We caught up with Rob of Jungmaven while we were on our Wildflower Tour through LA. He gave us his own tour of his favorite local spots in Echo Park and shared with us a little more about his sustainable brand. The wildflower tour is all about seeing the bloom after this winter’s epic & much needed rainfall. It’s a perfect time to meet up with Jungmaven, as buying hemp clothing instead of cotton is a great way to use less water. Read below to find out how Rob plans to get everyone in a hemp tee by 2020 & then do your part and grab one!

Where do you live?

Los Angeles / Seattle


When did you start Jungmaven?

I’ve been slowly growing jungmaven over the past 11 years. I started working with hemp clothing in 1993 starting Manastash to bring awareness of hemp and stop deforestation. I sold Manastash in 2005 and started Jungmaven that same year.


How did you decide to turn Jungmaven into a business?

I feel making tees are a great way to get hemp on everyone which helps promote a great sustainable resource. When I was attending Central Washington University a professor taught that if we grew hemp we could limit Washington state’s reliance on old growth forests. That was the “aha” moment for me. I started researching industrial hemp and in a short time, I was hooked  – I knew it would be my future. My goal to “get everyone in a hemp tee by 2020” is all about driving demand for hemp goods to get more hemp in the ground.

My mission is to build [grow] this company by making something everyone wants using a process that helps to counteract hundreds of years of polluting our air, water and land.

What makes you happiest about what you do?

My favorite part of my job is meeting intelligent, kind and loving people, getting everyone excited about taking care of the environment and being present and involved. I enjoy creating strategies on how to make this all happen, creating partnerships and growing and learning with good people.  


How did you decide to turn your skills into a ‘real’ job? Do you work on the side?

The reason I started doing this in the beginning is I saw the world as a beautiful canvas to paint and create and wanted to share that with others, I wanted to create jobs and opportunities to make the world a more beautiful place.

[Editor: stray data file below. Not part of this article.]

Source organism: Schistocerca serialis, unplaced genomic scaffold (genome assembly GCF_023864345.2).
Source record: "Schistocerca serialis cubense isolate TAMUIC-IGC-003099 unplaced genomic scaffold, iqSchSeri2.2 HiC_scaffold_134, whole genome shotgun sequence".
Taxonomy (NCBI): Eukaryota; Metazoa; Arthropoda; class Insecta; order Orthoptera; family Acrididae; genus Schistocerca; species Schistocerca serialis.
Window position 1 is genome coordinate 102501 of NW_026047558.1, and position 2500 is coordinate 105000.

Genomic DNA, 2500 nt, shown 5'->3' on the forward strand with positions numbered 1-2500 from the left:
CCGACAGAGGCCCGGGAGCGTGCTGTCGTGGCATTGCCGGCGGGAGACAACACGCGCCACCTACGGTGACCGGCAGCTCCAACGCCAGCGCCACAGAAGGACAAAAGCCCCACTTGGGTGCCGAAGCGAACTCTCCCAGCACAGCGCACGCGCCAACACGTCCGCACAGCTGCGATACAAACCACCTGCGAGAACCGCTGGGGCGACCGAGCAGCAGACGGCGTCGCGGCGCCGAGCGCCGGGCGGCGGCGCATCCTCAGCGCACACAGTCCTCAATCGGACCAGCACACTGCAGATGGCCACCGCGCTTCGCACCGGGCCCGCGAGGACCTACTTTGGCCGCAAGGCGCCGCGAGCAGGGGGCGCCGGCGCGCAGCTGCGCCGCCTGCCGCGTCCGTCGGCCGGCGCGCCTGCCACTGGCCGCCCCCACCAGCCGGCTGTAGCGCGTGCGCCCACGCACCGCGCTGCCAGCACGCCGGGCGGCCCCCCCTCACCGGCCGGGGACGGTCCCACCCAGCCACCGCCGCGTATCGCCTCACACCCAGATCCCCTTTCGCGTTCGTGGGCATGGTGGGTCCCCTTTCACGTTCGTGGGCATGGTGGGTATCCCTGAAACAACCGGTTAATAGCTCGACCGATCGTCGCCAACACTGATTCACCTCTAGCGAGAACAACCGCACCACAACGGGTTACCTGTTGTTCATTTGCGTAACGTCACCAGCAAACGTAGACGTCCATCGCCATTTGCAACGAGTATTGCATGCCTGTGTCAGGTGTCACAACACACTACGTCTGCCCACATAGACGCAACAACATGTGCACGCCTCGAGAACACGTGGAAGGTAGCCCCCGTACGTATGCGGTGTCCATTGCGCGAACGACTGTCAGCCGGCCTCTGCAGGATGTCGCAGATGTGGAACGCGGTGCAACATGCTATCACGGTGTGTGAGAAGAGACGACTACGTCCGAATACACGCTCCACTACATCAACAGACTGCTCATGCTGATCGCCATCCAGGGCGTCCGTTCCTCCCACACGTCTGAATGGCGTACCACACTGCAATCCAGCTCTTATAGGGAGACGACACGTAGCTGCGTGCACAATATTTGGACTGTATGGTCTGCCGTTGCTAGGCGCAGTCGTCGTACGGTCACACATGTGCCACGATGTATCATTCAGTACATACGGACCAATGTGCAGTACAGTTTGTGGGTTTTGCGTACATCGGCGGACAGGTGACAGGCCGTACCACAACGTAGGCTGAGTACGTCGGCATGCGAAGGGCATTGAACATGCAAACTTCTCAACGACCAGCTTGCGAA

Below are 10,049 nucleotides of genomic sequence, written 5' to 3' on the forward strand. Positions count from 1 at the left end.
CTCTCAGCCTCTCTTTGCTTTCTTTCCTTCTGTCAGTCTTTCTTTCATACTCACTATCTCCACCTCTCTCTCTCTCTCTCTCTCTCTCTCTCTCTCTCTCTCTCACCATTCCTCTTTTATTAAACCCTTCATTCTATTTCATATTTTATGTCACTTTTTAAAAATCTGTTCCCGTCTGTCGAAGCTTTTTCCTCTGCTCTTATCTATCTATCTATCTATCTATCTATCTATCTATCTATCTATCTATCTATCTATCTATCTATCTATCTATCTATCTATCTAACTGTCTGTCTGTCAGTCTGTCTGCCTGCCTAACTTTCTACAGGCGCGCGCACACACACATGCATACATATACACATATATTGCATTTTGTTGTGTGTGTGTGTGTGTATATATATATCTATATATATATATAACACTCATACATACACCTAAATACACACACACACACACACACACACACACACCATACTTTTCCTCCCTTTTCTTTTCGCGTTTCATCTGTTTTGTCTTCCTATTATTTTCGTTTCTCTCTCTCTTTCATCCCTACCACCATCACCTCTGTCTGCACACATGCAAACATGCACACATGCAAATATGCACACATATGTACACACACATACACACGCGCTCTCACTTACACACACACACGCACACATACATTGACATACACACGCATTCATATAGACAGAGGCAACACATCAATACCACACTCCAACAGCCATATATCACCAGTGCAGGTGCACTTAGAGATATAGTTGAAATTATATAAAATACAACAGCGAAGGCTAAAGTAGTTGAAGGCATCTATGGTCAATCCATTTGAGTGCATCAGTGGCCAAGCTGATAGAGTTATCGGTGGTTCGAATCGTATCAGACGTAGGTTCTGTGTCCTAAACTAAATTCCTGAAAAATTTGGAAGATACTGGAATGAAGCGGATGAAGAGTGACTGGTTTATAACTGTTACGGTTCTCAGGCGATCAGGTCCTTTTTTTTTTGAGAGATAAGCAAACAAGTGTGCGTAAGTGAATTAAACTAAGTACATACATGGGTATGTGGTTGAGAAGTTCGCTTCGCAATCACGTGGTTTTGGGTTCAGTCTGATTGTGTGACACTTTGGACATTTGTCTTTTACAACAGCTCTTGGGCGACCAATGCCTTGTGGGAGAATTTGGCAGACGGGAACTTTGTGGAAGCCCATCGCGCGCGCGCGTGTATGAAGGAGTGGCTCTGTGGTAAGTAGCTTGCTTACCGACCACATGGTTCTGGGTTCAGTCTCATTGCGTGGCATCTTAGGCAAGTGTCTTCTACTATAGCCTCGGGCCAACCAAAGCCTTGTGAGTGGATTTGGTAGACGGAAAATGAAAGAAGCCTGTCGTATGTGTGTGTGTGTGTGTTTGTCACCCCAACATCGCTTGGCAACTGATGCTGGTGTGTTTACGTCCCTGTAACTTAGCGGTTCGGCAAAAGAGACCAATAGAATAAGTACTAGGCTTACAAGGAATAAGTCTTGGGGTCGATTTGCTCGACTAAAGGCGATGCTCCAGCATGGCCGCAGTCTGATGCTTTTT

How do you come up with new goods to launch?

Being outdoors is the biggest influence on the design of everything Jungmaven.  Many of the designs and ideas were born from time I spend running, hiking, traveling and experiencing new places near and far.


What inspires you?

I consider myself to be a conservationist.  I’m inspired daily by a quote I first read in college. “We did not inherit this land from our ancestors, we are borrowing it from our children.”


What’s the hardest part about what you do?

The most difficult part is business is managing growth.


Where do you hope to see your brand in 5 years?

In 5 years I see us getting everyone in a hemp tee shirt and hemp being grown across North America. USA grown and manufactured T-Shirts with cleaner air, water and land around the globe.


What product that you make is your favorite?

My favorite products are the 100% hemp tees and the heavy weight 10 oz pocket tees.


What do you listen to while you work?

I mainly listen to Jack White on Pandora while at work.


Where can we buy your stuff! Do you have a favorite shop?

You can find Jungmaven at Westerlind and Interwoven in the NY area, Tradesman, Reform School and Wittmore in LA, Freeman and Prism Boutique in Seattle and Establish and Welcome Stranger in SF.


Do you have any advice for someone who wants to start their own business?

Advice in starting your own business is listen to your gut and follow your passion.


Final thoughts?

“If all fossil fuels and their derivatives, as well as trees for paper and construction were banned in order to save the planet, reverse the Greenhouse Effect and stop deforestation; then there is only one known annually renewable natural resource that is capable of providing the overall majority of the world’s paper and textiles; meet all of the world’s transportation, industrial and home energy needs, while simultaneously reducing pollution, rebuilding the soil, and cleaning the atmosphere all at the same time… and that substance is — the same one that did it all before — Hemp! ” Jack Herer


The Jungmaven Guide to Echo Park

Cookbook – a boutique grocery that carries local goods & produce.

Valerie Confections – a renowned bakery that also has a small & perfectly curated menu beyond the sweets.

Echo Park – not just the name of a neighborhood, an actual park centered around a lily pond.

Elysian Park – hike Elysian park for beautiful views of LA

Cactus Store – a simple aesthetic shop that sells only cactus.

Ostrich Farm – a restaurant that features locally sourced goods for the menu.

Patra Burgers On Sunset – a delicious & affordable breakfast.